A Community Comes Together for LGBTQ+ Equality During History-Making Michigan Senate Hearing

Sarah Bricker Hunt

Local LGBTQ+ activists, leaders, allies and community members made history last week, adding their vocal support to the Michigan Senate Committee on Civil Rights, Judiciary and Public Safety’s historical hearing on amending the state’s civil rights act.

The Feb. 2 hearing marked the Senate’s first official act in the new term, underscoring how the legislative body is prioritizing its work on expanding the Elliott-Larsen Civil Rights Act (ELCRA) to include LGBTQ+ protections.

Several community members spoke in support of the amendment, including Sen. Jeremy Moss and state Rep. Jason Hoskins, Hazel Park Mayor Pro Tem and Michigan Civil Rights Commission member Luke Londo, ACLU Michigan Staff Attorney Jay Kaplan, Equality Michigan Executive Director Erin Knott and Detroit Police Corporal and LGBT Liaison Dani Woods.

Sen. Moss remarked on how far LGBTQ+ support in Michigan has come, especially in light of the current nationwide political climate. “There was a time when our community had few outlets, and it was incumbent upon us to express who we were alone,” Moss said. “To get to the point here, 50 years later, a week removed from the governor’s State of the State, where an Elliott-Larsen amendment was brought up and received the longest and largest applause… is quite a journey.”

State Rep. Hoskins also remarked on Gov. Whitmer’s Jan. 25 State of the State speech. “As the governor stated in her State of the State, ‘Bigotry is bad for business,’” Hoskins said. “Individuals and companies are prioritizing inclusivity and diversity in their decision making. There’s a reason for that.”

Support for the amendment at the hearing and among the documents submitted to the Committee according to the official record was overwhelming. A total of 32 speakers or documents were in favor of the amendment, while four were in opposition, including two speakers at the hearing.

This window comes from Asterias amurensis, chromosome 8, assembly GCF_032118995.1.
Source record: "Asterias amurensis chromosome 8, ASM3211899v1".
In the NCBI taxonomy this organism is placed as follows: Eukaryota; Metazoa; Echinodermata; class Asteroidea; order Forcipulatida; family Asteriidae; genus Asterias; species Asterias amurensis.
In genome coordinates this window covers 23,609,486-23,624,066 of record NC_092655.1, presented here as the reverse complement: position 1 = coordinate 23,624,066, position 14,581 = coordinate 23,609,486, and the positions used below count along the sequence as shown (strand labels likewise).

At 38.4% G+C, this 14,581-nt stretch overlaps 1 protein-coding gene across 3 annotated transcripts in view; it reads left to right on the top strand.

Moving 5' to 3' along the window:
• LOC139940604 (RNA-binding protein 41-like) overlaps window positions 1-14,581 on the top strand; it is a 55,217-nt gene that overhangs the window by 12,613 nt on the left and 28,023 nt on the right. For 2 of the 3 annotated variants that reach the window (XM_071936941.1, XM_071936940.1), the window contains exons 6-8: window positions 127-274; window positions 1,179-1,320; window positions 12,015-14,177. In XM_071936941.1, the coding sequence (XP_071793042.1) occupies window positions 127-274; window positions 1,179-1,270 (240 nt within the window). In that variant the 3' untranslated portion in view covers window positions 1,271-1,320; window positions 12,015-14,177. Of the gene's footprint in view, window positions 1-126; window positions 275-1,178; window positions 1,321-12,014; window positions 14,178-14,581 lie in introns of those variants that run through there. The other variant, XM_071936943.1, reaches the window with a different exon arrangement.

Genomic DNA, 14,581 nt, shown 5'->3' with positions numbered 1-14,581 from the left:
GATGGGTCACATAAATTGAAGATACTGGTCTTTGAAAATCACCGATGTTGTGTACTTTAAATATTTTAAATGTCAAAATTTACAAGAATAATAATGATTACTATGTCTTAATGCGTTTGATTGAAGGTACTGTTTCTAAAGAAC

Community members Libby Ranshaw and Kathy Busard spoke out about their opposition to the legislation, citing fears about sexual assault against women at the hands of men only pretending to be transgender women in single gender spaces like bathrooms. The committee responded quickly, with one member, Sen. Jeff Irwin, remarking that he found the speakers’ testimony “offensive.”

“I thought it was offensive to the many, many people who are victims of sexual violence because they are LGBTQ,” Irwin said. “Those are the victims who we are trying to protect here, by making sure we respect the rights and freedoms of all people, regardless of whether or not some people think they deserve those equal rights or not.”

Committee Chair Sen. Stephanie Chang noted that the issues of sexual assault and domestic violence are “very real and very important,” but added, “I am horrified you would bring those issues together in conversation about this bill.”

The committee also heard from the wife of Aimee Stephens, the transgender woman whose workplace discrimination case went before the U.S. Supreme Court in 2020. The Court ruled a month after Stephens’ death in May 2020 that the Civil Rights Act of 1964 includes sex discrimination protections. An emotional Donna Stephens told the committee that she believes Aimee’s health decline was related to the loss of her job. “The harms of discrimination are both real and felt by people like Aimee,” she said.